I'm into Empty Mansions: The Mysterious Life of Huguette Clark and the Spending of a Great American Fortune. An ER book received from LT. Very interesting. She spent a lot of the fortune constructing doll houses which were authentic to various fairy tales; and in supporting artists in France who illustrated children's books.

Redigeret: jul 20, 2013, 3:09 pm

'Finished Descarte's Bones a while back. It was a bit more sweeping, than a mere biography. 'Currently reading Joe Gould's Secret.

>303 LynnB: Now that one's been on my TBR-owned pile for a few years....l

aug 6, 2013, 4:47 am

aug 6, 2013, 7:48 am

Washington, A life by Ron Cernow

aug 6, 2013, 10:06 am

I just finished The Astronaut Wives Club and now I'm onto Marable's Malcolm X.

aug 10, 2013, 10:23 pm

'Just finished The Last True Story I'll Ever Tell. A miserable, hot, horrific war experience that is sure to turn any 20-something into a very mean-spirited soldier.

Redigeret: aug 14, 2013, 6:28 am

Always Looking Up by Michael J Fox 50 pages in. Good.

aug 31, 2013, 5:55 pm

Ear of the Heart - am enjoying it very much so far. She definitely has a sense of humor.

sep 3, 2013, 2:41 pm

I just finished The Drillmaster of Valley Forge, a biography of Barn de Steuben. One of the founding fathers that you seldom hear about.

okt 8, 2013, 8:53 pm

Given its length (528 pages), I'm Your Man: The Life Of Leonard Cohen by Sylvie Simmons is perhaps just a tad bit too long for all but this poet/author/writer/songwriter's most devoted fans.

I persevered.

okt 10, 2013, 9:44 am

@320: I'm looking forward to reading it -- I am a devoted fan!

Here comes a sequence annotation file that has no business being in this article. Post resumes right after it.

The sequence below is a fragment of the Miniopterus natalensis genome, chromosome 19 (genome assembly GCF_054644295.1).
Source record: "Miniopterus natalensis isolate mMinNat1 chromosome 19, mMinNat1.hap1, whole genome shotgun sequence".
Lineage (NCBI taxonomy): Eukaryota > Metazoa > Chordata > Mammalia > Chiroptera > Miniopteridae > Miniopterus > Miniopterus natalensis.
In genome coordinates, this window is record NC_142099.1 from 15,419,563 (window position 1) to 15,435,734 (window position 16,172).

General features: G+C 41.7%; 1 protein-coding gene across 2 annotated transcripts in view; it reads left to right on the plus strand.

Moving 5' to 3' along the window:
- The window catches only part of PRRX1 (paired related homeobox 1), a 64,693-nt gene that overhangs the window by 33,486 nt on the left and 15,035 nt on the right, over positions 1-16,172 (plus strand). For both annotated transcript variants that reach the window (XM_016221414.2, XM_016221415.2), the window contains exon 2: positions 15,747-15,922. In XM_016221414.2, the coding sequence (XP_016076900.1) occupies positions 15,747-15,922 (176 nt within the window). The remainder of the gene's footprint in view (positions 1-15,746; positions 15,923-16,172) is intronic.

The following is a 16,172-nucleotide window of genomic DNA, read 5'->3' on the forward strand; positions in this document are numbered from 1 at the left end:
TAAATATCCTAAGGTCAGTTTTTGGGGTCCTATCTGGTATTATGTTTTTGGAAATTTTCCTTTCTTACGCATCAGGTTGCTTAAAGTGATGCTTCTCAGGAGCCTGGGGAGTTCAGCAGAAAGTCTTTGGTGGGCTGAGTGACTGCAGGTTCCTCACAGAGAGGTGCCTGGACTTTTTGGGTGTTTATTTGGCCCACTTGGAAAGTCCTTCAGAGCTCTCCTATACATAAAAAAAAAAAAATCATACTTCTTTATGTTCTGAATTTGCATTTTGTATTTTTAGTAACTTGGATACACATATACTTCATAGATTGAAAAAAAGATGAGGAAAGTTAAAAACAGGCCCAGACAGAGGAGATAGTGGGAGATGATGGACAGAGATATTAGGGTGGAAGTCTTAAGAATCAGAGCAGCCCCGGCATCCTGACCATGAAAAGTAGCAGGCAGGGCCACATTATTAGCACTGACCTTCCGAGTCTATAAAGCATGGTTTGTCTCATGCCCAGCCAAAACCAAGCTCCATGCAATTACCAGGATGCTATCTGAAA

I'm about to start The Diving-Bell and the Butterfly by Jean-Dominique Bauby for a book club.

okt 12, 2013, 11:56 am

I'm now reading Ashes to Boonville by Geoff Thomas. Thomas is a friend of mine who lives here in Boonville, CA, USA about 6 months out of the year. The rest of the year he lives in Thailand. At any rate, several years ago Thomas in middle age fulfilled his lifelong dream of riding a motorcycle around the world. He did it in part as a tribute to his deceased parents, whose ashes he brought along. He started in his hometown in England, took transport to Europe, then headed east across Europe and Russia, took transport again to Alaska, and then motored down the coast to Boonville in northern California, where his brother and sister-in-law (also friends of mine) were living and still live. So there you have it: Ashes to Boonville. This book is Thomas' self-published memoir. Or, I should say, the first third of that memoir. Evidently, motorcyclists who make such treks are expected to give their trips a name. Due to the paucity of Thomas' traveling budget, he dubbed his journey around the world, Poor Circulation. Ashes to Boonville is subtitled Volume 1 of the Poor Circulation Trilogy. About 45 pages in, I'm enjoying the reading experience quite a bit.

nov 2, 2013, 5:02 pm

#323: Sounds fascinating.

I recently finished The Last Resort: A Memoir Of Zimbabwe by Douglas Rogers.

Redigeret: nov 2, 2013, 5:50 pm

tropics, it was very interesting to learn about Ms. Oatman's life...kidnapped by Indians in the American West, then lecturing about her ordeal. I was intrigued by the demands society placed on her and how this affected what she said about her time with the Indians.

nov 4, 2013, 6:46 pm

The Moon's a Balloon by David Niven. He's at Sandhurst at this point in my reading.

nov 8, 2013, 9:51 am

I'm reading Fire and Ashes: Success and Failure in Politics by Michael Ignatieff.

nov 14, 2013, 3:39 pm

The Plague and I by Betty MacDonald. About the time she spent in a TB sanitarium. My grandmother also spent time in a TB sanitarium, which added interest to the subject. Despite the subject, a funny book.

Gave up on Bring on the Empty Horses by David Niven. Wasn't in the mood to enjoy folks bewing chewed up and spit out by Hollywood. I enjoyed The Moon's a Balloon, though.

nov 15, 2013, 1:28 pm

>328 MDGentleReader: My grandmother also spent time in a TB sanitarium here in Arizona.

I've just finished Bill Bryson's Shakespeare: The World as Stage.

nov 18, 2013, 7:57 am

I lived on Vashon Island where Betty MacDonald lived, and have heard about her books pretty much all of my life. Some friends bought some property which her family once owned and I was charmed by the site. I must read more about her.

nov 20, 2013, 4:17 pm

329> mine was in NC.

jan 5, 2014, 1:31 pm